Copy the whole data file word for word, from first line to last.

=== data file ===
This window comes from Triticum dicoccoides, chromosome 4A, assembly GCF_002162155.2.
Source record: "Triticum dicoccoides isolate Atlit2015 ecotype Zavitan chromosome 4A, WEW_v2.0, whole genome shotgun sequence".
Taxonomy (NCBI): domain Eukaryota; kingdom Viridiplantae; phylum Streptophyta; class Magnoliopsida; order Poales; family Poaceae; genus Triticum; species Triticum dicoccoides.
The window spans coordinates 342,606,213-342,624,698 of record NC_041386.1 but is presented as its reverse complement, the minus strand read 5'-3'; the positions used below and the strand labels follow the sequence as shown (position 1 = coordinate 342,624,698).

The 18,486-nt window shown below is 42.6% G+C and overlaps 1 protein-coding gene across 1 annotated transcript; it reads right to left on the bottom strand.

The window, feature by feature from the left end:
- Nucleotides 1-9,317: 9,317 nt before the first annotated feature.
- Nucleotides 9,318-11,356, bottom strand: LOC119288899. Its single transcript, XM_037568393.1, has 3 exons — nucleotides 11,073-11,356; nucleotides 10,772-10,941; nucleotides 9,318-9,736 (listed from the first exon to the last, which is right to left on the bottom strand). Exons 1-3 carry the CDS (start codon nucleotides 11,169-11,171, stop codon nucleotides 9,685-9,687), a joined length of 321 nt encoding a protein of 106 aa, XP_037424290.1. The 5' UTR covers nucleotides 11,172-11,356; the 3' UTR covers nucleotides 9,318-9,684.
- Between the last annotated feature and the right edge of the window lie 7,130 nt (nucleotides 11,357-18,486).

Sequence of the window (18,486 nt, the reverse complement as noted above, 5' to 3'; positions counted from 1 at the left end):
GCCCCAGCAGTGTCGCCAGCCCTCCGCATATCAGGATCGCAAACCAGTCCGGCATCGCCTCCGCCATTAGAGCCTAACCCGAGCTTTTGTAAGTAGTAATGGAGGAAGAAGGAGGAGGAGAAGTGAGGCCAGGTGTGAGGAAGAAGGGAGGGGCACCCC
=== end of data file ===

This window comes from Triticum dicoccoides, chromosome 4A, assembly GCF_002162155.2.
Source record: "Triticum dicoccoides isolate Atlit2015 ecotype Zavitan chromosome 4A, WEW_v2.0, whole genome shotgun sequence".
Taxonomy (NCBI): domain Eukaryota; kingdom Viridiplantae; phylum Streptophyta; class Magnoliopsida; order Poales; family Poaceae; genus Triticum; species Triticum dicoccoides.
The window spans coordinates 342,606,213-342,624,698 of record NC_041386.1 but is presented as its reverse complement, the minus strand read 5'-3'; the positions used below and the strand labels follow the sequence as shown (position 1 = coordinate 342,624,698).

The 18,486-nt window shown below is 42.6% G+C and overlaps 1 protein-coding gene across 1 annotated transcript; it reads right to left on the bottom strand.

The window, feature by feature from the left end:
- Nucleotides 1-9,317: 9,317 nt before the first annotated feature.
- Nucleotides 9,318-11,356, bottom strand: LOC119288899. Its single transcript, XM_037568393.1, has 3 exons — nucleotides 11,073-11,356; nucleotides 10,772-10,941; nucleotides 9,318-9,736 (listed from the first exon to the last, which is right to left on the bottom strand). Exons 1-3 carry the CDS (start codon nucleotides 11,169-11,171, stop codon nucleotides 9,685-9,687), a joined length of 321 nt encoding a protein of 106 aa, XP_037424290.1. The 5' UTR covers nucleotides 11,172-11,356; the 3' UTR covers nucleotides 9,318-9,684.
- Between the last annotated feature and the right edge of the window lie 7,130 nt (nucleotides 11,357-18,486).

Sequence of the window (18,486 nt, the reverse complement as noted above, 5' to 3'; positions counted from 1 at the left end):
GCCCCAGCAGTGTCGCCAGCCCTCCGCATATCAGGATCGCAAACCAGTCCGGCATCGCCTCCGCCATTAGAGCCTAACCCGAGCTTTTGTAAGTAGTAATGGAGGAAGAAGGAGGAGGAGAAGTGAGGCCAGGTGTGAGGAAGAAGGGAGGGGCACCCC